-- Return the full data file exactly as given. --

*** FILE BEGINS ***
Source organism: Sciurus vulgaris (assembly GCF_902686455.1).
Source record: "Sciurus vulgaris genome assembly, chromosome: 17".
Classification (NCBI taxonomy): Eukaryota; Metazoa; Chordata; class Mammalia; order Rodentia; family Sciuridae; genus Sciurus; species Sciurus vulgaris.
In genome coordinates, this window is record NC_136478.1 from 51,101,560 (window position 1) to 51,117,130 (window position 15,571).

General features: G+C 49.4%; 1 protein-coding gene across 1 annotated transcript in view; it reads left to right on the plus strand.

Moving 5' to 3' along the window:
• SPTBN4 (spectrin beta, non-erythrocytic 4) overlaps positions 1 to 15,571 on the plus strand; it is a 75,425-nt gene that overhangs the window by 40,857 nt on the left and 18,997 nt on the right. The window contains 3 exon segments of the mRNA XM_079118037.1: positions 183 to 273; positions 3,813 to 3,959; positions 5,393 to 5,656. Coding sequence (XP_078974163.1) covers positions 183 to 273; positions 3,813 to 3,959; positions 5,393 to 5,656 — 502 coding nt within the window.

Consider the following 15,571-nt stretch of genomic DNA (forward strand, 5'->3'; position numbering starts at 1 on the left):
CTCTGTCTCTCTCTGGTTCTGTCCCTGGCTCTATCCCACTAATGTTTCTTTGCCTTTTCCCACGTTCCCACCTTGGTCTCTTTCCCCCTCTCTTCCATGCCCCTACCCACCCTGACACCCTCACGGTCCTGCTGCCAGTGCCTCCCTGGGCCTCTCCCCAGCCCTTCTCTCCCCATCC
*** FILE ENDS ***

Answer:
Source organism: Sciurus vulgaris (assembly GCF_902686455.1).
Source record: "Sciurus vulgaris genome assembly, chromosome: 17".
Classification (NCBI taxonomy): Eukaryota; Metazoa; Chordata; class Mammalia; order Rodentia; family Sciuridae; genus Sciurus; species Sciurus vulgaris.
In genome coordinates, this window is record NC_136478.1 from 51,101,560 (window position 1) to 51,117,130 (window position 15,571).

General features: G+C 49.4%; 1 protein-coding gene across 1 annotated transcript in view; it reads left to right on the plus strand.

Moving 5' to 3' along the window:
• SPTBN4 (spectrin beta, non-erythrocytic 4) overlaps positions 1 to 15,571 on the plus strand; it is a 75,425-nt gene that overhangs the window by 40,857 nt on the left and 18,997 nt on the right. The window contains 3 exon segments of the mRNA XM_079118037.1: positions 183 to 273; positions 3,813 to 3,959; positions 5,393 to 5,656. Coding sequence (XP_078974163.1) covers positions 183 to 273; positions 3,813 to 3,959; positions 5,393 to 5,656 — 502 coding nt within the window.

Consider the following 15,571-nt stretch of genomic DNA (forward strand, 5'->3'; position numbering starts at 1 on the left):
CTCTGTCTCTCTCTGGTTCTGTCCCTGGCTCTATCCCACTAATGTTTCTTTGCCTTTTCCCACGTTCCCACCTTGGTCTCTTTCCCCCTCTCTTCCATGCCCCTACCCACCCTGACACCCTCACGGTCCTGCTGCCAGTGCCTCCCTGGGCCTCTCCCCAGCCCTTCTCTCCCCATCC